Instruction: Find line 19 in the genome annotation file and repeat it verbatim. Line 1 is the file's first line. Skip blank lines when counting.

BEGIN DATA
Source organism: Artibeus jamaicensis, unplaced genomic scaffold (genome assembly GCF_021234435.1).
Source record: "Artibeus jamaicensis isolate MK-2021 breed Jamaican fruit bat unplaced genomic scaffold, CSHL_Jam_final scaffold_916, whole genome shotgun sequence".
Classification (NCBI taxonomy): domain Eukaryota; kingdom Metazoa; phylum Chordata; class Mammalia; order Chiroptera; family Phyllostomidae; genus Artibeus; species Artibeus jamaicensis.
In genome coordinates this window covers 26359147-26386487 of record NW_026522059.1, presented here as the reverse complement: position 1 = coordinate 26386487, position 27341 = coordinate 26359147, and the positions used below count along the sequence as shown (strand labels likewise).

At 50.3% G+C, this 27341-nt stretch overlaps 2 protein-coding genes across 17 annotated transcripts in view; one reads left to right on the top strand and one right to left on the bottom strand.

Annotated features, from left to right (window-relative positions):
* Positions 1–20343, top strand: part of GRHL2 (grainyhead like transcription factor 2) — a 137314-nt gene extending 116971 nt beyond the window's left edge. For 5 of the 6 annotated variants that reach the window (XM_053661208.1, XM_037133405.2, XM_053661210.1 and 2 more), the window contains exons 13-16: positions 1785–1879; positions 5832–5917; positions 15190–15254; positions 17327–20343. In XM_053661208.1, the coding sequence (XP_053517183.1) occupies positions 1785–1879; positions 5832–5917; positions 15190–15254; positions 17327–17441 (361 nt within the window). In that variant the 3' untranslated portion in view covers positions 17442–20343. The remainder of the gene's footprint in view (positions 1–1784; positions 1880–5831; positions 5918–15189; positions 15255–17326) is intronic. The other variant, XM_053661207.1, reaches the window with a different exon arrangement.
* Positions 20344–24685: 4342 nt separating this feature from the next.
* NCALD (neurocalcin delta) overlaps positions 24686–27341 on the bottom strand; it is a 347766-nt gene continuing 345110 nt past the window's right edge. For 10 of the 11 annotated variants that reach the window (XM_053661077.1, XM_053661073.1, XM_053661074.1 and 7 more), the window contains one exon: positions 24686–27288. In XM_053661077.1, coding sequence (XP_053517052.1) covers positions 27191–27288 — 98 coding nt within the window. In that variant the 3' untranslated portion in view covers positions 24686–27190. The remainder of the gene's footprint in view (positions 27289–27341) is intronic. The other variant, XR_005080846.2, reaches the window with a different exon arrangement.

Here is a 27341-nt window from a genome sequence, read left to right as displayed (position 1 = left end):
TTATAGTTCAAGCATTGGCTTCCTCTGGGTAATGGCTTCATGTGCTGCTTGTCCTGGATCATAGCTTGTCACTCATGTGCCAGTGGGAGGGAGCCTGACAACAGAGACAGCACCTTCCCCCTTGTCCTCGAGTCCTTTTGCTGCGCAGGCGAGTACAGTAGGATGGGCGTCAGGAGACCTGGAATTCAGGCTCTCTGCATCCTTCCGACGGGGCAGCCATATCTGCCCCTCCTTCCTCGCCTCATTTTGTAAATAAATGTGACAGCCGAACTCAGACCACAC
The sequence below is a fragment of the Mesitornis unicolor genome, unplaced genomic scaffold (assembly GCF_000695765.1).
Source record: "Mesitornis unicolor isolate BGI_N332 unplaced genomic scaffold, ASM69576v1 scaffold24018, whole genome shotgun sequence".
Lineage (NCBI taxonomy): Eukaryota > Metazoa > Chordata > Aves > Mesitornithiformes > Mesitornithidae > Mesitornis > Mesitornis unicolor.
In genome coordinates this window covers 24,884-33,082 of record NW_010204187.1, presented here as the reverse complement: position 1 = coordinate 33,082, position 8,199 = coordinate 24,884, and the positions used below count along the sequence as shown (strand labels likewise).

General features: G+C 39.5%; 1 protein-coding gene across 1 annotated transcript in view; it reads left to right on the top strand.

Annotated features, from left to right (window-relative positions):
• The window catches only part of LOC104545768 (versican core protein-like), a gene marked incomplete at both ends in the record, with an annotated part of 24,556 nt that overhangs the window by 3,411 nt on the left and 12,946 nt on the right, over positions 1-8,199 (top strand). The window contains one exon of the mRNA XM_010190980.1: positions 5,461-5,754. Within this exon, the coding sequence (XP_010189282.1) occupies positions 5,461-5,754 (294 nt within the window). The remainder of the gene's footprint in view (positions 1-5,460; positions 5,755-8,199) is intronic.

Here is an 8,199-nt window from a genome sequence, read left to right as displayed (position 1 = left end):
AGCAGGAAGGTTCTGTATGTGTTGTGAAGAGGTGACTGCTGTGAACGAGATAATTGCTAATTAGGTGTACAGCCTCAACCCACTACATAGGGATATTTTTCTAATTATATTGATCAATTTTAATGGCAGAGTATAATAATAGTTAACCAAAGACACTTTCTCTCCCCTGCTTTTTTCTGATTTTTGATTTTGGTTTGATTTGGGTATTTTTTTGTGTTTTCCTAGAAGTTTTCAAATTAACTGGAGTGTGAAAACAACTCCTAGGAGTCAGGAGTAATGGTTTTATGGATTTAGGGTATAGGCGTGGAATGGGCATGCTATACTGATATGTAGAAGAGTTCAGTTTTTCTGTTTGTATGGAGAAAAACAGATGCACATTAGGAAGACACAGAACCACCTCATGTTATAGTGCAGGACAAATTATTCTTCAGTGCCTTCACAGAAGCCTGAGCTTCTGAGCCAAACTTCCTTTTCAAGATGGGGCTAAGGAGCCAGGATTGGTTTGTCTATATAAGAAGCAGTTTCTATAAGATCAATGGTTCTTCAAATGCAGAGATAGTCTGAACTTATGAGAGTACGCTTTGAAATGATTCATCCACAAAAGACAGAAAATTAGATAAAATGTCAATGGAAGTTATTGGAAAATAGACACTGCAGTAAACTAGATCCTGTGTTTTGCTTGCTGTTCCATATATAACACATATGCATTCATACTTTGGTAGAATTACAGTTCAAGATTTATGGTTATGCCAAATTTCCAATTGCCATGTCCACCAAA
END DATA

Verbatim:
Here is an 8,199-nt window from a genome sequence, read left to right as displayed (position 1 = left end):